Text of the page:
The current survey is the fourth, and covered areas such as antibiotic use over the past year among the public, with the reasons and mode of obtaining the drugs; antibiotic use and risk awareness; current information and desire to know more; antibiotic use in animals; and COVID-19-related antibiotic use.
Within the EU, the recent Eurobarometer report shows that antibiotic use in 2021 was the lowest in 12 years, with the last survey showing antibiotic use in 32% in 2018. The steep drop is suggested to be due to the coronavirus disease 2019 (COVID-19) pandemic, which led to a sharp fall in respiratory and other infections due to the enforced social isolation.
Oral antibiotics were used by less than one in four Europeans during the year. However, this reduction did not follow a uniform pattern. For instance, Malta saw antibiotic use among 42% of its population, compared to only 15% in Germany and Sweden. Italy, Ireland, Portugal, and Cyprus showed the greatest decreases, while use went up by 2% in Luxembourg.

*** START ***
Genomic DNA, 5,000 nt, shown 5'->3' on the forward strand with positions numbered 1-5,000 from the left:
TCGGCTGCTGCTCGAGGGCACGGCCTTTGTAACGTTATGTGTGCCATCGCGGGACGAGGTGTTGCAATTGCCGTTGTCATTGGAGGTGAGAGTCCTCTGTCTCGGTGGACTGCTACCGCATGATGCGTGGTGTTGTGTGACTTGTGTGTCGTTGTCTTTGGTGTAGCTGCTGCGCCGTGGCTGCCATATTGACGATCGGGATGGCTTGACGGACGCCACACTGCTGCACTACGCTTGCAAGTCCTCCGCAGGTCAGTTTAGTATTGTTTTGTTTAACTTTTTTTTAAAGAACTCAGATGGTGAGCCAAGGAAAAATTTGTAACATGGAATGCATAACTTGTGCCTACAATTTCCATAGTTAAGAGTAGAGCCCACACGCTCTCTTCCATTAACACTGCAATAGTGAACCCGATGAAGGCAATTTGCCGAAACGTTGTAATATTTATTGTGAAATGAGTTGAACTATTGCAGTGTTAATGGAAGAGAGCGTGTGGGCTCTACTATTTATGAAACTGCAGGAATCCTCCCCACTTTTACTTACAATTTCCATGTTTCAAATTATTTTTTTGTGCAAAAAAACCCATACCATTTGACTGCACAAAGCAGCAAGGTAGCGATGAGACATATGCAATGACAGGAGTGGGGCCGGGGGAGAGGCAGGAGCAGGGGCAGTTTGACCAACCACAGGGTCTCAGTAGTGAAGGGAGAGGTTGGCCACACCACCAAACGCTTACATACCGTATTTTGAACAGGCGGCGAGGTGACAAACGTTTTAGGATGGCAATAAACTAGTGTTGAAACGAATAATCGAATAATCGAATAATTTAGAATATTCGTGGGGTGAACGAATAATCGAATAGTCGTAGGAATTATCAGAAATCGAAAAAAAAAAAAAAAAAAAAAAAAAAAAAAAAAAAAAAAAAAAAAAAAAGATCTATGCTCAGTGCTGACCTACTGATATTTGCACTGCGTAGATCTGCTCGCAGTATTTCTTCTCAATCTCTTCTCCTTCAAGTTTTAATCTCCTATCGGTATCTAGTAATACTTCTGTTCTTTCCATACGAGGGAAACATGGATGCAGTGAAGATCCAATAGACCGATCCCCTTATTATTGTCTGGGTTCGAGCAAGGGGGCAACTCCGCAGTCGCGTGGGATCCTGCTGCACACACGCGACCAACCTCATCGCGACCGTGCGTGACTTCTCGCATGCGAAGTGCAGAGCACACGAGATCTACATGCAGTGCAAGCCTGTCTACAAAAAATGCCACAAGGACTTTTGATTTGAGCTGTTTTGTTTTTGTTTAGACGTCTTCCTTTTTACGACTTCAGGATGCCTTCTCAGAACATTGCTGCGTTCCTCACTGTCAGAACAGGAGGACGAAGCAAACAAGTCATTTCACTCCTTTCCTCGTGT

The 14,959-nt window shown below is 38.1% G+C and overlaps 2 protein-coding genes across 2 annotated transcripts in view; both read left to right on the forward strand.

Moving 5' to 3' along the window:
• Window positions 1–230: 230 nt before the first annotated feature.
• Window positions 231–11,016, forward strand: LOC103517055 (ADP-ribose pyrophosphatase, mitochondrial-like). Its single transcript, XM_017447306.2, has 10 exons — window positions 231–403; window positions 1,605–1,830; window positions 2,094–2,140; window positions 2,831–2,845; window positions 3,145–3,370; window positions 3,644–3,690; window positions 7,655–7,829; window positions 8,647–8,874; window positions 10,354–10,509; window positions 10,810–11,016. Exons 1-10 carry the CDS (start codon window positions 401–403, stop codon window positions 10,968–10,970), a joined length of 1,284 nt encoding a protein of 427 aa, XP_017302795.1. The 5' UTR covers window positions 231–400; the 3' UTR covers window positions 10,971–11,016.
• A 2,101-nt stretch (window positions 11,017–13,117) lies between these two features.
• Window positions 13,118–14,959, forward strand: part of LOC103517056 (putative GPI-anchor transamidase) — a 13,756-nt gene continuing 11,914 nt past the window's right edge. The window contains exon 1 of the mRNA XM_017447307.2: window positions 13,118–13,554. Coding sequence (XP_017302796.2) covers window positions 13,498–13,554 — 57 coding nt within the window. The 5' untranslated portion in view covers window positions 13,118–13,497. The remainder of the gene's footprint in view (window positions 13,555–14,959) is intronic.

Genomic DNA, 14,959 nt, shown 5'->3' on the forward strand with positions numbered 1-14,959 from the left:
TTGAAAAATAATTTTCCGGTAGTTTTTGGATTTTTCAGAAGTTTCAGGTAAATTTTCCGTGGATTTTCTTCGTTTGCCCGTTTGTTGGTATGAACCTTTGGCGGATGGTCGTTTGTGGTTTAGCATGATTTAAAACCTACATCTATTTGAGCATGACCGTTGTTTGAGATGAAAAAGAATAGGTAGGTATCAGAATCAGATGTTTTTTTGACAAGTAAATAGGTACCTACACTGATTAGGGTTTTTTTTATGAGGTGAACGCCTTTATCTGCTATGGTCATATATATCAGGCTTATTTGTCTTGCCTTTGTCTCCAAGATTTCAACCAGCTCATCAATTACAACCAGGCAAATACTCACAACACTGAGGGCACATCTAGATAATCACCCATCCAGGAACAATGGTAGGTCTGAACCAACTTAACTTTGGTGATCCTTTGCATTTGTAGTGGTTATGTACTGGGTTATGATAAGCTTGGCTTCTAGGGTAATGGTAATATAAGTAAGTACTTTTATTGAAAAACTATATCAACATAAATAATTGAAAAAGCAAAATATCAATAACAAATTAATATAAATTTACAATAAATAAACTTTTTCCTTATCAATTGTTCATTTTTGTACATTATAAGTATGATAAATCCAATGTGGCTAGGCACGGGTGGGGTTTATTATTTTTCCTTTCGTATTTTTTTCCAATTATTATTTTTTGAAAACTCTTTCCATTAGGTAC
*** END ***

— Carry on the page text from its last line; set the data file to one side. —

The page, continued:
Disturbingly, almost one in 11 cases of antibiotic use was without a prescription, slightly more among those without an adequate, stable income. Even more, a large fraction of the population uses antibiotics when they were not medically indicated, such as for viral infections where antibiotics are useless.
Similarly, a culture and drug susceptibility test for pneumonia and bronchitis are typically required to select the right antibiotic, thus avoiding the overgrowth of resistant strains with ineffective empirical treatment.
About 12% of the respondents reported taking empirical antibiotics for bronchitis. And over half of them (53%) said they did not do such a test before initiating the antibiotic course.
Almost 30% of the respondents said they took antibiotics for a cold, flu, or coronavirus disease 2019 (COVID-19). This fraction was split between the three at 11%, 12%, and 9%, respectively. Surprisingly, only six in ten respondents knew antibiotics were of no use in treating a cold.
The most common scenarios where antibiotics were used included urinary tract infection, at 15%; sore throat and bronchitis, at 13% and 12%, respectively; cold, fever, flu, and COVID-19, between 9% and 11%.